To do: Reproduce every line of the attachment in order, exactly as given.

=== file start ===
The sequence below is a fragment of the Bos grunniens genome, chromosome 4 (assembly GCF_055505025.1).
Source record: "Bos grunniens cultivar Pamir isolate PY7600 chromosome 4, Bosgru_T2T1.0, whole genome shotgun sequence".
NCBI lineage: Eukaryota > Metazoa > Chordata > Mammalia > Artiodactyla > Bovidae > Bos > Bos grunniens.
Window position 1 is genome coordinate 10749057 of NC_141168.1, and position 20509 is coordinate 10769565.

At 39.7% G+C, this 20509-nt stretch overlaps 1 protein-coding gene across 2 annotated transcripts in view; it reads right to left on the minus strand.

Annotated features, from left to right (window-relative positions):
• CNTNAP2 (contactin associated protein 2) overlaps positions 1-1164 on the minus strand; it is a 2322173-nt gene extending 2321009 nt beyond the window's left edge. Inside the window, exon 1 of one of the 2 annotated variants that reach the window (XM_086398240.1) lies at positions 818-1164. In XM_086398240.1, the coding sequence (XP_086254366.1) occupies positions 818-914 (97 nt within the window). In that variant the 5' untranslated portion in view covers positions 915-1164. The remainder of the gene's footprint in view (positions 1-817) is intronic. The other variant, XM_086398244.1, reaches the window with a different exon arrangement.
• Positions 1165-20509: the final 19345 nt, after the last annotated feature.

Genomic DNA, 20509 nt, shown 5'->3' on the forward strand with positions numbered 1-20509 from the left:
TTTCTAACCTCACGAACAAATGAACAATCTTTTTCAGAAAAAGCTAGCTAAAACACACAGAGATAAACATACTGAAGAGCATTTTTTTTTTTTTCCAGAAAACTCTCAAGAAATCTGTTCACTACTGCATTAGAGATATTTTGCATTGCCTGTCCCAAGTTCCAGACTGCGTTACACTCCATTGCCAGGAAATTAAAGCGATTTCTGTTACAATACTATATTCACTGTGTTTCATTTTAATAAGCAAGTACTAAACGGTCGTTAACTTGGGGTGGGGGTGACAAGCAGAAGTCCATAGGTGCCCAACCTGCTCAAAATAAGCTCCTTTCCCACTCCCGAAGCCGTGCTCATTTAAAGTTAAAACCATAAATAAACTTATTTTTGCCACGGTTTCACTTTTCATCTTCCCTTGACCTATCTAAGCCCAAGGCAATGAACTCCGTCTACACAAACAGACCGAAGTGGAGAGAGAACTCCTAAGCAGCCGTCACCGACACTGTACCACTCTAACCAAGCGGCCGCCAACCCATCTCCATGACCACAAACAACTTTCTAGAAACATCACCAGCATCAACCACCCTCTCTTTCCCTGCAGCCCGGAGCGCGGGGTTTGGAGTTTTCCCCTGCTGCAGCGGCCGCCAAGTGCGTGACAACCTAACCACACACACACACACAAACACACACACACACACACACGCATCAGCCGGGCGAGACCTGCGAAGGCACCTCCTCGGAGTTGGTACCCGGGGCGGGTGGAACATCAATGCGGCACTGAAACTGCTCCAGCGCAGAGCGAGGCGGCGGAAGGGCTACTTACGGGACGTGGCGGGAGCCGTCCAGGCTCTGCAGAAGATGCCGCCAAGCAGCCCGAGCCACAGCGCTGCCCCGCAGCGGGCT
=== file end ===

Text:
The sequence below is a fragment of the Bos grunniens genome, chromosome 4 (assembly GCF_055505025.1).
Source record: "Bos grunniens cultivar Pamir isolate PY7600 chromosome 4, Bosgru_T2T1.0, whole genome shotgun sequence".
NCBI lineage: Eukaryota > Metazoa > Chordata > Mammalia > Artiodactyla > Bovidae > Bos > Bos grunniens.
Window position 1 is genome coordinate 10749057 of NC_141168.1, and position 20509 is coordinate 10769565.

At 39.7% G+C, this 20509-nt stretch overlaps 1 protein-coding gene across 2 annotated transcripts in view; it reads right to left on the minus strand.

Annotated features, from left to right (window-relative positions):
• CNTNAP2 (contactin associated protein 2) overlaps positions 1-1164 on the minus strand; it is a 2322173-nt gene extending 2321009 nt beyond the window's left edge. Inside the window, exon 1 of one of the 2 annotated variants that reach the window (XM_086398240.1) lies at positions 818-1164. In XM_086398240.1, the coding sequence (XP_086254366.1) occupies positions 818-914 (97 nt within the window). In that variant the 5' untranslated portion in view covers positions 915-1164. The remainder of the gene's footprint in view (positions 1-817) is intronic. The other variant, XM_086398244.1, reaches the window with a different exon arrangement.
• Positions 1165-20509: the final 19345 nt, after the last annotated feature.

Genomic DNA, 20509 nt, shown 5'->3' on the forward strand with positions numbered 1-20509 from the left:
TTTCTAACCTCACGAACAAATGAACAATCTTTTTCAGAAAAAGCTAGCTAAAACACACAGAGATAAACATACTGAAGAGCATTTTTTTTTTTTTCCAGAAAACTCTCAAGAAATCTGTTCACTACTGCATTAGAGATATTTTGCATTGCCTGTCCCAAGTTCCAGACTGCGTTACACTCCATTGCCAGGAAATTAAAGCGATTTCTGTTACAATACTATATTCACTGTGTTTCATTTTAATAAGCAAGTACTAAACGGTCGTTAACTTGGGGTGGGGGTGACAAGCAGAAGTCCATAGGTGCCCAACCTGCTCAAAATAAGCTCCTTTCCCACTCCCGAAGCCGTGCTCATTTAAAGTTAAAACCATAAATAAACTTATTTTTGCCACGGTTTCACTTTTCATCTTCCCTTGACCTATCTAAGCCCAAGGCAATGAACTCCGTCTACACAAACAGACCGAAGTGGAGAGAGAACTCCTAAGCAGCCGTCACCGACACTGTACCACTCTAACCAAGCGGCCGCCAACCCATCTCCATGACCACAAACAACTTTCTAGAAACATCACCAGCATCAACCACCCTCTCTTTCCCTGCAGCCCGGAGCGCGGGGTTTGGAGTTTTCCCCTGCTGCAGCGGCCGCCAAGTGCGTGACAACCTAACCACACACACACACACAAACACACACACACACACACACGCATCAGCCGGGCGAGACCTGCGAAGGCACCTCCTCGGAGTTGGTACCCGGGGCGGGTGGAACATCAATGCGGCACTGAAACTGCTCCAGCGCAGAGCGAGGCGGCGGAAGGGCTACTTACGGGACGTGGCGGGAGCCGTCCAGGCTCTGCAGAAGATGCCGCCAAGCAGCCCGAGCCACAGCGCTGCCCCGCAGCGGGCT